Multiple Sclerosis (MS) is an autoimmune disease that affects the central nervous system. In MS, the immune system attacks the protective shell (myelin) of nerve fibers throughout the body. Scar tissue then accumulates around the nerves which eventually causes nerve damage. Once the nerves are damaged with scar tissue, they cannot receive the signals sent from the brain to operate properly.
The severity of MS is different in every case. It can range from mild to completely disabling depending on the severity of the disease. Because MS is an autoimmune disease that affects nerves throughout the body, the symptoms are unpredictable -- they can come and go (relapse and remission) and change in intensity. Symptoms include, but are not limited to, double vision, blurred vision, weakness in either one side of the body or the upper or lower half of the body, difficulty walking, balance issues, fatigue, loss of bladder or bowel control, pain, numbness, cognitive issues, sexual dysfunction, shock sensations, tremors, dizziness, slurred speech, tingling sensations, and in severe cases, paralysis and vision loss.
Multiple Sclerosis is broken down into four types: Clinically-Isolated Syndrome (CIS), Relapsing-Remitting MS (RRMS), Secondary-Progressive MS (SPMS), and Primary-Progressive MS (PPMS).
The CIS form of MS involves an isolated incident that usually lasts 24 hours or possibly longer. Symptoms are not initially linked to MS but are caused by inflammation of the central nervous system. If tests are performed and brain lesions are present, the patient has a higher chance of relapse and receiving an MS diagnosis.
Eighty-five percent of people with MS have Relapsing-Remitting MS. This type of MS usually begins in early adulthood with symptoms appearing in the early 20s and/or 30s. RRMS is characterized by flare-ups (relapses) of symptoms followed by a time of remission (symptoms are not present). Both relapses and remissions can last from a day to several months or even years.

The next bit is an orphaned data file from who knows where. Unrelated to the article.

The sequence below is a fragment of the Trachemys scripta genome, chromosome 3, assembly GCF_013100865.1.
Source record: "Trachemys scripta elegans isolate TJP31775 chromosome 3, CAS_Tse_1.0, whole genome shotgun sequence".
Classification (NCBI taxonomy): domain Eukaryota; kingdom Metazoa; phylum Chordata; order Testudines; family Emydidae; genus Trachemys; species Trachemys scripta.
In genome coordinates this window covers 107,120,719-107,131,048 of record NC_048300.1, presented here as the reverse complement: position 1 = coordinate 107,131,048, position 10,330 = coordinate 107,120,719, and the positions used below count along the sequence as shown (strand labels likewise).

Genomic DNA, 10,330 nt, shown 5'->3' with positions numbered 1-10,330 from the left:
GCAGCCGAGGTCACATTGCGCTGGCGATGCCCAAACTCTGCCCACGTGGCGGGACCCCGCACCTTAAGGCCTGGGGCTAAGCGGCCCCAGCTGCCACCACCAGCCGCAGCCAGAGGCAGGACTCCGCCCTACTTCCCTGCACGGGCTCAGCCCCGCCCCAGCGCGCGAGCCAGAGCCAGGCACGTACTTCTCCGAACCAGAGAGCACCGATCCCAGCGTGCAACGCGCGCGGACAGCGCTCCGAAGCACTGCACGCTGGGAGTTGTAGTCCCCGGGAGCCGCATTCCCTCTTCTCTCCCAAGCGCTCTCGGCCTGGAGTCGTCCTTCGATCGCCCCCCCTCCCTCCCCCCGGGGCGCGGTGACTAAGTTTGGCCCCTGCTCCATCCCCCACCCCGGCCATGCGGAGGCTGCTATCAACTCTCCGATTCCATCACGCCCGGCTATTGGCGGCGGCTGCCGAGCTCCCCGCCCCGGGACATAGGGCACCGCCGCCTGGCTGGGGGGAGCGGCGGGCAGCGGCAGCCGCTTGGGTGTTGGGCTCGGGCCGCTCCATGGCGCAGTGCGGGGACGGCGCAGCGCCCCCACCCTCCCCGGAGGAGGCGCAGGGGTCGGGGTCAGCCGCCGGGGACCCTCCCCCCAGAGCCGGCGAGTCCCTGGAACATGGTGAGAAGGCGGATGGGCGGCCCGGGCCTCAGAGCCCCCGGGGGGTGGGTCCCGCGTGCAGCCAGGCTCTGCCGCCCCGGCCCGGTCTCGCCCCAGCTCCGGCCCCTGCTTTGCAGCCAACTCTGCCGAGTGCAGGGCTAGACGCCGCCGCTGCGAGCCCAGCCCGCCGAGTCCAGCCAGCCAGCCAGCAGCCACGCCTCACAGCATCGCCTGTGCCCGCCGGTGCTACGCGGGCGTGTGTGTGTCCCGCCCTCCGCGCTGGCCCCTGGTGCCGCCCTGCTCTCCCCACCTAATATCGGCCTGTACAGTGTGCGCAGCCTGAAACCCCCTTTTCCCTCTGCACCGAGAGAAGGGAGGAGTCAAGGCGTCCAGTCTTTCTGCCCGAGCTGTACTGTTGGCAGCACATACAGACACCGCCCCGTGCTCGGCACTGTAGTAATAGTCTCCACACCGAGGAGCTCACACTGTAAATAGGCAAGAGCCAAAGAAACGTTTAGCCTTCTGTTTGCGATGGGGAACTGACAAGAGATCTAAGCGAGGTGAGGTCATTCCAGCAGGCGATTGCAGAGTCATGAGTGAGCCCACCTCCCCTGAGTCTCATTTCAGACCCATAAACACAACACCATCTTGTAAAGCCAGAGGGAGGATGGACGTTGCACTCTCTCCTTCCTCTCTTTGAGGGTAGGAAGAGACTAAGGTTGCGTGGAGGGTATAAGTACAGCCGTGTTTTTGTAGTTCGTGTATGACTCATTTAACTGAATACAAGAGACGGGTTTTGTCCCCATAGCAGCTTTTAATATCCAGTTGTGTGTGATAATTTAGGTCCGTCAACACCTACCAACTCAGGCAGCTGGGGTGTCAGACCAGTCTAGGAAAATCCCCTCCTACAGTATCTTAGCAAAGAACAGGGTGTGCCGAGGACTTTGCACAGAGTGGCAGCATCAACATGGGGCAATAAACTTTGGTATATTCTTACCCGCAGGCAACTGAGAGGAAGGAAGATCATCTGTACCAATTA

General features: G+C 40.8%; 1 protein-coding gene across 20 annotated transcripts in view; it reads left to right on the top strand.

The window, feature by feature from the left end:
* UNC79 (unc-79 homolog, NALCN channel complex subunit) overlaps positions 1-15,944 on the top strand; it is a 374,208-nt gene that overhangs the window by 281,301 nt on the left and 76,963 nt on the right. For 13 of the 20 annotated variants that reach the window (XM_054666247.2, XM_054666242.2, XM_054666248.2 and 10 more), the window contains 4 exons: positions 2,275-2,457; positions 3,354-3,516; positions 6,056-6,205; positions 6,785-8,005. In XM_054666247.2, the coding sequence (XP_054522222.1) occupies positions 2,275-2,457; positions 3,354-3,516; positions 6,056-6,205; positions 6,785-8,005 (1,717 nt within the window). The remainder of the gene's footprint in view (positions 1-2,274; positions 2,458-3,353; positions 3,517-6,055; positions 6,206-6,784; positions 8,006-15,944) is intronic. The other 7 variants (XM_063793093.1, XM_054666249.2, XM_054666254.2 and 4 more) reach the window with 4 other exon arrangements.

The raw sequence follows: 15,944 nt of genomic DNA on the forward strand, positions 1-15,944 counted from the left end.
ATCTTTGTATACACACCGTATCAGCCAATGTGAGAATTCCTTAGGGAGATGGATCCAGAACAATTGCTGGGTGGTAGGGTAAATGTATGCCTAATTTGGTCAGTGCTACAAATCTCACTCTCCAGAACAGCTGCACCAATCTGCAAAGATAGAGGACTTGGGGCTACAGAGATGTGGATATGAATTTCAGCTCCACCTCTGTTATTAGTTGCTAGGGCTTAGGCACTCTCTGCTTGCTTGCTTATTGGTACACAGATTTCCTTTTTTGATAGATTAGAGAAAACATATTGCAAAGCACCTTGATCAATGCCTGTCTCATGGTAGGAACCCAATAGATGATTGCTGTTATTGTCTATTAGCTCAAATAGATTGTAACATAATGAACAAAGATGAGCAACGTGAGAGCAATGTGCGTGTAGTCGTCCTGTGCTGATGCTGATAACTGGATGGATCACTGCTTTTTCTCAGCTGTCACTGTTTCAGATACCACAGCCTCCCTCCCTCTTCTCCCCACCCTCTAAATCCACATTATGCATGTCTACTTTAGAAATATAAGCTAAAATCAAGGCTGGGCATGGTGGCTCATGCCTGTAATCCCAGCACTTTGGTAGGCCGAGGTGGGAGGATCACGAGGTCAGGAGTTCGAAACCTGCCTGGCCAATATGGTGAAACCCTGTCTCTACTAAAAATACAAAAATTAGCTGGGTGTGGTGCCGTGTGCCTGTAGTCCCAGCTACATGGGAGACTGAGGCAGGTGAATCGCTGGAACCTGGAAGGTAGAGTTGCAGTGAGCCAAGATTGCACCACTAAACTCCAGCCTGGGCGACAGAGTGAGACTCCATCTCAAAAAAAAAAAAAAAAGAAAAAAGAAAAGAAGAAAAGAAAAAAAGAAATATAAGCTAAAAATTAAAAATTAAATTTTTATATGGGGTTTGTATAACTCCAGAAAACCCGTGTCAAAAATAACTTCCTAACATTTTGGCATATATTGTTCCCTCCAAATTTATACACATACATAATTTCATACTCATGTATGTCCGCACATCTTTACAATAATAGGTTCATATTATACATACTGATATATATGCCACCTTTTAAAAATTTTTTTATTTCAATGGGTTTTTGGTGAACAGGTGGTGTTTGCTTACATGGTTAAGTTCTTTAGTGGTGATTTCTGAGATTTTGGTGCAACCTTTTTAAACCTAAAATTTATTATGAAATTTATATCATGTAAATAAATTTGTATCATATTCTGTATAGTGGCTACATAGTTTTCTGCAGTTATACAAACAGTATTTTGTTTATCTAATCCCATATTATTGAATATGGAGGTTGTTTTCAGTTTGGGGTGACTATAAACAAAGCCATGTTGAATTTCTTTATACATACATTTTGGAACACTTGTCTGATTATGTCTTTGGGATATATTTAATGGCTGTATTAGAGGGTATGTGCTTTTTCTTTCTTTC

Approximately 60-80% of those who have Relapsing-Remitting MS are eventually diagnosed with Secondary-Progressive MS (usually within 10-20 years). In SPMS, the relapses become longer and the remissions become shorter in duration. Worsening MS symptoms usually involve difficulty with mobility and gait.
In Primary-Progressive MS, the relapses and remissions are indistinguishable and symptoms progressively worsen. PPMS is complex and difficult for doctors to diagnose; only 10% of people with MS have this type and are usually not diagnosed until after 40. Unfortunately, treatments for this type of MS are not usually helpful, and PPMS leads to disability sooner than the other types of MS.
No single test exists that can diagnose MS; however, a combination of tests can lead to a proper diagnosis. These tests include blood tests, MRI, spinal tap, eye exams, balance tests, motor-skill tests, and evoked-potentials tests (measuring electrical activity in the brain). Physicians look for damage to the central nervous system.
Currently, no cure exists for MS but receiving the proper diagnosis as well as a treatment plan can make living with MS manageable. Medication can be prescribed to slow the progression of the disease, treat attacks, ease symptoms, and calm the stress that comes from living with MS. Medication that slows down your immune system may be used to help with MS. Beta interferons are one of the most common medications used to help with MS by easing symptoms and helping to prevent flares. These medications may cause flu-like symptoms that subside within a few months. Chemotherapy medications are also an option when other medications fail to provide relief. Furthermore, physical therapy is often recommended to help with mobility issues. Lifestyle remedies such as diet modification, exercise, staying cool, and stress relief (yoga, meditation, deep breathing) may help with managing MS, and support groups can aid in emotional well-being.